Overcoming Guilt In Depression

Overcoming Guilt In Depression

Overcoming Guilt in Depression

There is a voice that says I’m doing something terribly wrong and that I’m a horrible person.

I can list many things we feel guilty for, everything from not cleaning the house to letting our kids eat more candy to worrying too much to not being a good human. If you also have depression, you, too, probably have a list. And you, too, probably can relate to the gnawing, stubborn and heavyweight nature of guilt.

It’s guilt that can lead to self-doubt or even self-harm. Guilt sparks insecurity, indecision, and even poor decisions. It colors our decisions and conversations and we are always second-guessing ourselves.

Some research may explain why people with depression feel especially guilty. A 2012 study found that individuals with depression respond differently to guilt than people without depression. According to the news article about the study:

Investigators used FMRI to scan the brains of a group of people after remission from major depression for more than a year, and a control group who have never had depression. Both groups were asked to imagine acting badly, for example being “stingy” or “bossy” towards their best friends. They then reported their feelings to the research team.

The scans revealed that the people with a history of depression did not ‘couple’ the brain regions associated with guilt and knowledge of appropriate behavior together as strongly as the never depressed control group do.

Interestingly, this ‘decoupling’ only occurs when people prone to depression feel guilty or blame themselves, but not when they feel angry or blame others. This could reflect a lack of access to details about what exactly was inappropriate about their behavior when feeling guilty, thereby extending guilt to things they are not responsible for and feeling guilty for everything.

Depression dampens a person’s reasoning and problem-solving functions, said Deborah Serani, PsyD, a psychologist, and author of the book Living with Depression. “This is why a person can feel unrealistically negative about himself, feel guilty or responsible for things that he might not truly believe if the depression wasn’t active.”

 

5 Tips to Help Chip Away at Your Guilt

Of course, guilt isn’t something that simply dissolves with several quick fixes. But you can slowly chip away at your guilt. The below tips may help.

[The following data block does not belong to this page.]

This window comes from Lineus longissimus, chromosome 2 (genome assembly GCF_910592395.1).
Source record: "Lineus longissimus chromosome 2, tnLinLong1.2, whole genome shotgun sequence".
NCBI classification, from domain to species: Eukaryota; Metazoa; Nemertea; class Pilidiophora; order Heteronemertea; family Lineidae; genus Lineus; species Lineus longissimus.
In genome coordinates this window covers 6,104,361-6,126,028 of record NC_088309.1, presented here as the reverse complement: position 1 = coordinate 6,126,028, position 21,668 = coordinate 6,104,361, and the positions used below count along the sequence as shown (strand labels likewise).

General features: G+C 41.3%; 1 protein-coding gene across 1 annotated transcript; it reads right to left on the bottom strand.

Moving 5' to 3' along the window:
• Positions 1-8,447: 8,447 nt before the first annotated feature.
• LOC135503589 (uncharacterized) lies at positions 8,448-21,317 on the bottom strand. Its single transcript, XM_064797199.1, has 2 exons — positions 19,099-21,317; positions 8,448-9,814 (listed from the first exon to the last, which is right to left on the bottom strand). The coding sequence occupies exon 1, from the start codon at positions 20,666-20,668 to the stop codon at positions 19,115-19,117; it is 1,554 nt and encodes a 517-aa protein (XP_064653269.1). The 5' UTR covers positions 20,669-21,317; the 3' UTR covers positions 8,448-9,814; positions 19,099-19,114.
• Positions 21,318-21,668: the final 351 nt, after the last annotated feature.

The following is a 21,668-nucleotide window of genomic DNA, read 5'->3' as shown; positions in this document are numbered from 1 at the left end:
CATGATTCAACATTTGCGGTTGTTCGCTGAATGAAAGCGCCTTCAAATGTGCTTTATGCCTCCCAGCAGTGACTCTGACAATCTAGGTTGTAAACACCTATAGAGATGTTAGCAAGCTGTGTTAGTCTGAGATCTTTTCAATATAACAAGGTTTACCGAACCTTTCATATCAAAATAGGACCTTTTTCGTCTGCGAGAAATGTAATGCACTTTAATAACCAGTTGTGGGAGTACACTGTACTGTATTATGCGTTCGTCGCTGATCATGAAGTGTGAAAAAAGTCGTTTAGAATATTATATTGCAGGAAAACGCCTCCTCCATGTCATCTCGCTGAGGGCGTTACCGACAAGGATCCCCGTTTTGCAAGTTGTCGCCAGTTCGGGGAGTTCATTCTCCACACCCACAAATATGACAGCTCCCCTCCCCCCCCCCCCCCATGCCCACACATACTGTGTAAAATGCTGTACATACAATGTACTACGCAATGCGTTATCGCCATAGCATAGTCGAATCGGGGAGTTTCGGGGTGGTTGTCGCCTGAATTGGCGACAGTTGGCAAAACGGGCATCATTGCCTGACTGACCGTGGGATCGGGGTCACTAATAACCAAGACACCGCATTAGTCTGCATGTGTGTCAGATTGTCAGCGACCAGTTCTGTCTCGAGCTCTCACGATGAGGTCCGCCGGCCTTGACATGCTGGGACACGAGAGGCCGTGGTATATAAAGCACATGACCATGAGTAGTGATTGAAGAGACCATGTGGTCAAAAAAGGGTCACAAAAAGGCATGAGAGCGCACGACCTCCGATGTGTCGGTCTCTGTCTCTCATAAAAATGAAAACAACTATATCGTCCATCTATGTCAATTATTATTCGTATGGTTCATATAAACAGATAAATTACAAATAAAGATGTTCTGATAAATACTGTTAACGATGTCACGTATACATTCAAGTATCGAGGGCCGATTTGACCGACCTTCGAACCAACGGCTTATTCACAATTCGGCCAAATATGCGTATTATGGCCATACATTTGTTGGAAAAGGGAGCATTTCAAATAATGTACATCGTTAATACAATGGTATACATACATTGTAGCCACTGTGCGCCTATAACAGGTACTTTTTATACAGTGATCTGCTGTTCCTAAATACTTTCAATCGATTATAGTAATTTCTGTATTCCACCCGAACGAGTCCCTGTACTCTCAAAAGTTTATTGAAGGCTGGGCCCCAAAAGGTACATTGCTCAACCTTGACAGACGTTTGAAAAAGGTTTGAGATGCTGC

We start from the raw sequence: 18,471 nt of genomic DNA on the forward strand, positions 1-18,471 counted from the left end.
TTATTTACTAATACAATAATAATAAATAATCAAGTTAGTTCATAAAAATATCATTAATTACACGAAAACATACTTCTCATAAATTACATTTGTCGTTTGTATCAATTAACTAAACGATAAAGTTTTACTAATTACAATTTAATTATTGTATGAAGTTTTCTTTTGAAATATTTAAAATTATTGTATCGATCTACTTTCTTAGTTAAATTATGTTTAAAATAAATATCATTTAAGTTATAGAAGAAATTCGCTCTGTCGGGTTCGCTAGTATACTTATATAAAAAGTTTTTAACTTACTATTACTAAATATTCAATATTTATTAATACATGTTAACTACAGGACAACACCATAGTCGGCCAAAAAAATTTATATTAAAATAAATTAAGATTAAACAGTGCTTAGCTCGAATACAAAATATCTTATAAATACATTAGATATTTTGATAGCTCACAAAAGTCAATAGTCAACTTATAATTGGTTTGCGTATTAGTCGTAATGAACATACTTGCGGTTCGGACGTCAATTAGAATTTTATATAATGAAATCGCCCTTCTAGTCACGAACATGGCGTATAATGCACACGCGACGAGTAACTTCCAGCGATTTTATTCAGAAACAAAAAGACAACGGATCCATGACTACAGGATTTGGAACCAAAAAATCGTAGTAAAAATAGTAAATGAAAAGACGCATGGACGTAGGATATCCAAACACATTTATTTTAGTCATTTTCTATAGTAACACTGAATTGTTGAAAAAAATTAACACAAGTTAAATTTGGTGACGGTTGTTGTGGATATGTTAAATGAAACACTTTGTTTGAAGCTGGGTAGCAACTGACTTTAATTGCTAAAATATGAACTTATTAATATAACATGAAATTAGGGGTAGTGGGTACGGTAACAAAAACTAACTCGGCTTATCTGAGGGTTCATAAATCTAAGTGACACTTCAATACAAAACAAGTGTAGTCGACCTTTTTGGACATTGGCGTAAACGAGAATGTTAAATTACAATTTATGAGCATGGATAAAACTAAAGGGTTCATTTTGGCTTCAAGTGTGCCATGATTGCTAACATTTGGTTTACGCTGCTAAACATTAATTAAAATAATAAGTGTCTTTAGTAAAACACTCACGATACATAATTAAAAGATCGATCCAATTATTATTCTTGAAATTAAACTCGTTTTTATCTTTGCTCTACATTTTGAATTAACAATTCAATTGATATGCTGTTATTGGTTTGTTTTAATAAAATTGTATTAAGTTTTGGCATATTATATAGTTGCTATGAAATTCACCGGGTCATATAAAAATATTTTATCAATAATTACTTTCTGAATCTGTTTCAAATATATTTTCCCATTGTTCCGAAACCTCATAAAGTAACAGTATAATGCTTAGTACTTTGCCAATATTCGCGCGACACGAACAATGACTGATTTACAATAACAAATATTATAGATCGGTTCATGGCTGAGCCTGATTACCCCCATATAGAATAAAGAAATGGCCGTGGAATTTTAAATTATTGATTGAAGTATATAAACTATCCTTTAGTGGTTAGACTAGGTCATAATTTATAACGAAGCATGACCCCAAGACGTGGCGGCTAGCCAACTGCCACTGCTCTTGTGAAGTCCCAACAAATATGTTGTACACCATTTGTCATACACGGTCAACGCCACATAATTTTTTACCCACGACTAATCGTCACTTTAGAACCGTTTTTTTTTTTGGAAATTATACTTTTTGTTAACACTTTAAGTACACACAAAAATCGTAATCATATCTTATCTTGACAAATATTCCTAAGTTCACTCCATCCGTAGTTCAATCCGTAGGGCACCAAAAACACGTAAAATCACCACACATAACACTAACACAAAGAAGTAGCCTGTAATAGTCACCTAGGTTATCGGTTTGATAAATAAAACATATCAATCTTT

1. Move your body – Dance, Exercise stay busy.

Getting physically busy will lower cortisol, increase endorphin flow and awaken your senses. It also helps people with depression think more clearly and feel better overall.

Want to know more about depression? Read 10 Hidden Traits Of Depression You Might Not Know About

 

2. Shift your thoughts.

Feelings of guilt can set a depressed individual into a cycle of negative thinking; each thought worsening into a deeper, more hopeless frame of thinking. That’s why working on your thoughts is key. Revising negative thoughts into positive thoughts or using positive imagery. For example such as “I can do this,” or “I’m light and floating on blue beautiful water.”

 

3. Remember guilty thoughts are not facts.

It’s helpful to remind yourself that guilt is just a voice. Once I say, ‘Oh, there’s the guilt,’ I can put some distance between me and the guilt.

Working towards overcoming guilt in depression? Read Overcoming Depression In Women, One Step At A Time

 

4. Try humor.

Humor can lighten the heaviness. For instance, I refer to guilt as my ‘mini-Vatican’ or something like that. Always smile back and laugh when your doctor reminds you that, of all the depressive symptoms you may have, guilt will probably be the last to leave you.

 

5. Try this visualization technique.

Here I will describe a visualization technique a CBT therapist recommends.

I want you to imagine yourself driving a car along the highway. Whenever you get one of those guilty thoughts, your car is out of alignment and it’s dragging to the right. So you need to pull over and assess the problem. You will see if you need to make any adjustments. If you stole something, you should give it back. If you wronged someone, you need to make amends. Then you merge back on to the highway.

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